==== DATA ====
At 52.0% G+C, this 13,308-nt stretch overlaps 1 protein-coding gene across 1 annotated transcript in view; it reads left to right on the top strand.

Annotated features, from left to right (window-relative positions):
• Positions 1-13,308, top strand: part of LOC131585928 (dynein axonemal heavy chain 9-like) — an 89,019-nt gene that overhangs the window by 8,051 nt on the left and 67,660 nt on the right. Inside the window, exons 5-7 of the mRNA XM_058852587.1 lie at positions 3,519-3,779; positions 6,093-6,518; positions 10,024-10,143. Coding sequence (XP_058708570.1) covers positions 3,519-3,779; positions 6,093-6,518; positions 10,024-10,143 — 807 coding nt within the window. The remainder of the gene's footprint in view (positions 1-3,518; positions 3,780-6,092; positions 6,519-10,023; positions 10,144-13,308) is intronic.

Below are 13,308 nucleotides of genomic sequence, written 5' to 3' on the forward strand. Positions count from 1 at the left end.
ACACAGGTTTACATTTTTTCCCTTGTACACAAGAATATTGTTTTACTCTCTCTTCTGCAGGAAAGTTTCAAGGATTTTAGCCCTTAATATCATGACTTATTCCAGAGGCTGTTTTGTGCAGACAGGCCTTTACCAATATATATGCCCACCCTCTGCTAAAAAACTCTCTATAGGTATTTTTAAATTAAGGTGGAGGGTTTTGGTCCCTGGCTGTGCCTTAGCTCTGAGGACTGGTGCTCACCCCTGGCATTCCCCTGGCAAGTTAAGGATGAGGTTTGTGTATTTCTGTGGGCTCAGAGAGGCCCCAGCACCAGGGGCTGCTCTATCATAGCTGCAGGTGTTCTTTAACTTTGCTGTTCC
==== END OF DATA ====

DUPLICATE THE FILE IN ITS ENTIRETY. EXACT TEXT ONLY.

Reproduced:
At 52.0% G+C, this 13,308-nt stretch overlaps 1 protein-coding gene across 1 annotated transcript in view; it reads left to right on the top strand.

Annotated features, from left to right (window-relative positions):
• Positions 1-13,308, top strand: part of LOC131585928 (dynein axonemal heavy chain 9-like) — an 89,019-nt gene that overhangs the window by 8,051 nt on the left and 67,660 nt on the right. Inside the window, exons 5-7 of the mRNA XM_058852587.1 lie at positions 3,519-3,779; positions 6,093-6,518; positions 10,024-10,143. Coding sequence (XP_058708570.1) covers positions 3,519-3,779; positions 6,093-6,518; positions 10,024-10,143 — 807 coding nt within the window. The remainder of the gene's footprint in view (positions 1-3,518; positions 3,780-6,092; positions 6,519-10,023; positions 10,144-13,308) is intronic.

Below are 13,308 nucleotides of genomic sequence, written 5' to 3' on the forward strand. Positions count from 1 at the left end.
ACACAGGTTTACATTTTTTCCCTTGTACACAAGAATATTGTTTTACTCTCTCTTCTGCAGGAAAGTTTCAAGGATTTTAGCCCTTAATATCATGACTTATTCCAGAGGCTGTTTTGTGCAGACAGGCCTTTACCAATATATATGCCCACCCTCTGCTAAAAAACTCTCTATAGGTATTTTTAAATTAAGGTGGAGGGTTTTGGTCCCTGGCTGTGCCTTAGCTCTGAGGACTGGTGCTCACCCCTGGCATTCCCCTGGCAAGTTAAGGATGAGGTTTGTGTATTTCTGTGGGCTCAGAGAGGCCCCAGCACCAGGGGCTGCTCTATCATAGCTGCAGGTGTTCTTTAACTTTGCTGTTCC